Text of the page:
Researchers found weak evidence that public preschool’s benefits on children’s cognitive and social-emotional skills in kindergarten are moderated by child temperament. However, researchers found that school-based pre-k is significantly associated with better reading skills relative to parental care only for children with difficult temperaments. Finally, they found that for children with difficult temperaments, Head Start was significantly associated with better approaches to learning relative to parental care, and with reduced externalizing behavior problems relative to school-based pre-k.

An Examination of Kindergarten Teachers’ Beliefs about Creative Pedagogy and Their Perceived Implementation in Teaching Practices

A recent release in Thinking Skills and Creativity focused on kindergarten teachers’ beliefs about creative pedagogy, their perceived implementation of creative pedagogy in their teaching practices, and factors contributing to differences between their beliefs and their practice. The study was based on data from 698 kindergarten teachers in Shanghai, China.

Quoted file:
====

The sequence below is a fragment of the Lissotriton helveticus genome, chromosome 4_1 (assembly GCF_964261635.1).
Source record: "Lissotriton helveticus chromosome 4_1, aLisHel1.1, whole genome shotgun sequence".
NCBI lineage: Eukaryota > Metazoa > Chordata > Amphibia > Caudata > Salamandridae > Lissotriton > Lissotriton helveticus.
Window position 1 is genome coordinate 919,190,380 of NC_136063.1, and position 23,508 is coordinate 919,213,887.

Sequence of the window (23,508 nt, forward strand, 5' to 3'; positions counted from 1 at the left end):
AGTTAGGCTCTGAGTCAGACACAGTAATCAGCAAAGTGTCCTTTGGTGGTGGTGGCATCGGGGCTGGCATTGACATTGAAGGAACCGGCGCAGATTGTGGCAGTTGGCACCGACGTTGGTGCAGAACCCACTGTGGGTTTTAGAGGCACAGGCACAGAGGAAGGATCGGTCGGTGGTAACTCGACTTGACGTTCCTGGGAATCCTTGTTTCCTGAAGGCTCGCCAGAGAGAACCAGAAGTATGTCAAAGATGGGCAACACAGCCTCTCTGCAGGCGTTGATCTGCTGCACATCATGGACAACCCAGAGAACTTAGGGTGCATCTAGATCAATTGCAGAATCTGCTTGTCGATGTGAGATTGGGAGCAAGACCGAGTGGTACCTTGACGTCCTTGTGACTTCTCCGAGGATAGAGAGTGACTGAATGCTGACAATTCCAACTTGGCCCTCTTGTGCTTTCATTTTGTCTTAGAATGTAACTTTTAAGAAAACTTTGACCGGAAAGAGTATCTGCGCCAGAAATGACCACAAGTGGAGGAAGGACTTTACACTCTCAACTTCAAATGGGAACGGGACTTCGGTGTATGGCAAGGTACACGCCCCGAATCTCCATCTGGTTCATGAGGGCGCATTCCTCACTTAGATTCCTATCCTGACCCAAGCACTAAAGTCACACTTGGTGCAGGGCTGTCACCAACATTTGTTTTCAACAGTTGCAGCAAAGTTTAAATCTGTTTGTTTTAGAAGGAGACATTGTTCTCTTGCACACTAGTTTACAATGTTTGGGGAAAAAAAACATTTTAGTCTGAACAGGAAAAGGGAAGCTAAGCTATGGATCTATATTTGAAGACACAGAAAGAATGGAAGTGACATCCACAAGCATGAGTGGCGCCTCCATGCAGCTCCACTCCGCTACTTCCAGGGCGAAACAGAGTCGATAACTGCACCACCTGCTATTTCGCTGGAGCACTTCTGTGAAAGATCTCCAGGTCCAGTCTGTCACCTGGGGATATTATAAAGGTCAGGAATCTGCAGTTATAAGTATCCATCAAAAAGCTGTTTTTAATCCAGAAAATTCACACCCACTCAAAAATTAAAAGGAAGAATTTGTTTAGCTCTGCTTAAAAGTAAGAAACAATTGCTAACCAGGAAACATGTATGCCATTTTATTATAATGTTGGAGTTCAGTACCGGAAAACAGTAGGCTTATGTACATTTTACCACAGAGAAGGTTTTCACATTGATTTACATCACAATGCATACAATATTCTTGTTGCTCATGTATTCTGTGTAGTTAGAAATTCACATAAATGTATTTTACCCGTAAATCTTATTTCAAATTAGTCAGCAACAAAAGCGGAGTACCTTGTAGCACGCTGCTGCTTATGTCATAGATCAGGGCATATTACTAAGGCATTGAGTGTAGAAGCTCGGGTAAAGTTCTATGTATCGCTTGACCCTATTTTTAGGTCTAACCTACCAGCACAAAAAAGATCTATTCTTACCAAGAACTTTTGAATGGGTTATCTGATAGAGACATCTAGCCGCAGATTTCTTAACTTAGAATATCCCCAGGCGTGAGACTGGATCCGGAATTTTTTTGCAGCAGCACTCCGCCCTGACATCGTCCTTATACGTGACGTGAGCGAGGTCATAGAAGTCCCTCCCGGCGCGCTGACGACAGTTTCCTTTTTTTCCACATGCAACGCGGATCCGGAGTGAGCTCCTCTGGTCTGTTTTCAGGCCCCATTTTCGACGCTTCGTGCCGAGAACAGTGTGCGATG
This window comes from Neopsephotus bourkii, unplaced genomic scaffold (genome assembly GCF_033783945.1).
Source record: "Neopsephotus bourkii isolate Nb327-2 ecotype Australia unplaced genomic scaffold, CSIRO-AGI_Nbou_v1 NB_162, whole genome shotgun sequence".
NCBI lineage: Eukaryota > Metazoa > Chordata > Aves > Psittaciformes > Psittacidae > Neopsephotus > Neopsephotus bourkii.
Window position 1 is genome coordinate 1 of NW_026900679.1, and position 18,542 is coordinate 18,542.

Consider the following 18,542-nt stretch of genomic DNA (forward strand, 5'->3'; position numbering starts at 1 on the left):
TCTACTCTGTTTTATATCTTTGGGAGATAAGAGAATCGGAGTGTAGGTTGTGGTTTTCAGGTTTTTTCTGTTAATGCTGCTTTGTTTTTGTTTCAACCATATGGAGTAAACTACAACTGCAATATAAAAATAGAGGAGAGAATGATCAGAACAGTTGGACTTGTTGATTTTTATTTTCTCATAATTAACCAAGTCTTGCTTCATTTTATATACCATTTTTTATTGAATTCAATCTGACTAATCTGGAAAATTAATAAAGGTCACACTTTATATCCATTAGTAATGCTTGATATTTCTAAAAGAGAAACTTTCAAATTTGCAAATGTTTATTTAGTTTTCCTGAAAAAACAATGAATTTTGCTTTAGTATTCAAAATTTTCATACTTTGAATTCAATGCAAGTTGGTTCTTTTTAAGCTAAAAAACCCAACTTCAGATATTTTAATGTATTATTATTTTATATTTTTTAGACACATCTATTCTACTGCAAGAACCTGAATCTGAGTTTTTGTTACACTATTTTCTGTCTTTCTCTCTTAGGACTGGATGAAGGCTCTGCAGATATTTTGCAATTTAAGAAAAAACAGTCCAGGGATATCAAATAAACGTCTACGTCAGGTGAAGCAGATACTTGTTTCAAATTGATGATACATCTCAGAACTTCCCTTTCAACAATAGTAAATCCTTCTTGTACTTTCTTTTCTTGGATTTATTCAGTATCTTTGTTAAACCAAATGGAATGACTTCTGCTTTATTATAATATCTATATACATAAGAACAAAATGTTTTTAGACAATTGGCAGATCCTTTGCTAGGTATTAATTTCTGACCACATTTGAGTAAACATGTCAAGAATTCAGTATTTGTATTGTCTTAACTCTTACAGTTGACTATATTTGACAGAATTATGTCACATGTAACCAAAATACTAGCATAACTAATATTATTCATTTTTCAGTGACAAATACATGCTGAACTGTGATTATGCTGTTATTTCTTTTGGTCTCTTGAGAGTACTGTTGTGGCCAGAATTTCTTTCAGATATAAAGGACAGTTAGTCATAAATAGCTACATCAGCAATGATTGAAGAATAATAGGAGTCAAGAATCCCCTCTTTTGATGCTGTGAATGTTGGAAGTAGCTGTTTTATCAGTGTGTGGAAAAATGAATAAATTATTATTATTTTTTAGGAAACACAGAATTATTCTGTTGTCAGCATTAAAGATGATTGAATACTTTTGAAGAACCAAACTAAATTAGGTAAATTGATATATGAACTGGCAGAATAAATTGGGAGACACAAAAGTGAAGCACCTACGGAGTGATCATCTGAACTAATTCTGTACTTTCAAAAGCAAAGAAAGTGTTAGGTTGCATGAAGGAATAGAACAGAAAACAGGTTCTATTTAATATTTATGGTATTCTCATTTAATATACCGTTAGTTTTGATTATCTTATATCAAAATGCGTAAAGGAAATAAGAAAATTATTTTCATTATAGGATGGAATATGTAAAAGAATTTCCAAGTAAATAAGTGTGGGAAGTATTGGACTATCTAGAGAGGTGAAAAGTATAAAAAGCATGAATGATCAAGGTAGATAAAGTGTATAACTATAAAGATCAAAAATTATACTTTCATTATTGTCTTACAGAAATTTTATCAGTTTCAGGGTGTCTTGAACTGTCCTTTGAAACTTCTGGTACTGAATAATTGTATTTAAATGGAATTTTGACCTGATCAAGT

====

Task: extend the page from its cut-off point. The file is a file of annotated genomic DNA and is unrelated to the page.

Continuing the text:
Researchers found that kindergarten teachers hold strong beliefs about three of four dimensions of creative pedagogy: possibility thinking, interpersonal exchange, and self-initiated pursuit. However, they focus less on these aspects in their reported practice. Additionally, they have neutral beliefs about teacher-oriented pursuit, the fourth dimension of creative pedagogy, but they implement this more in their reported practice.

Kindergarten tier and teachers’ degree major are associated with teachers’ beliefs about creative pedagogy in various dimensions. Also, teaching experience, gender, and kindergarten category predict differences in teachers’ reported practice about creative pedagogy in various dimensions.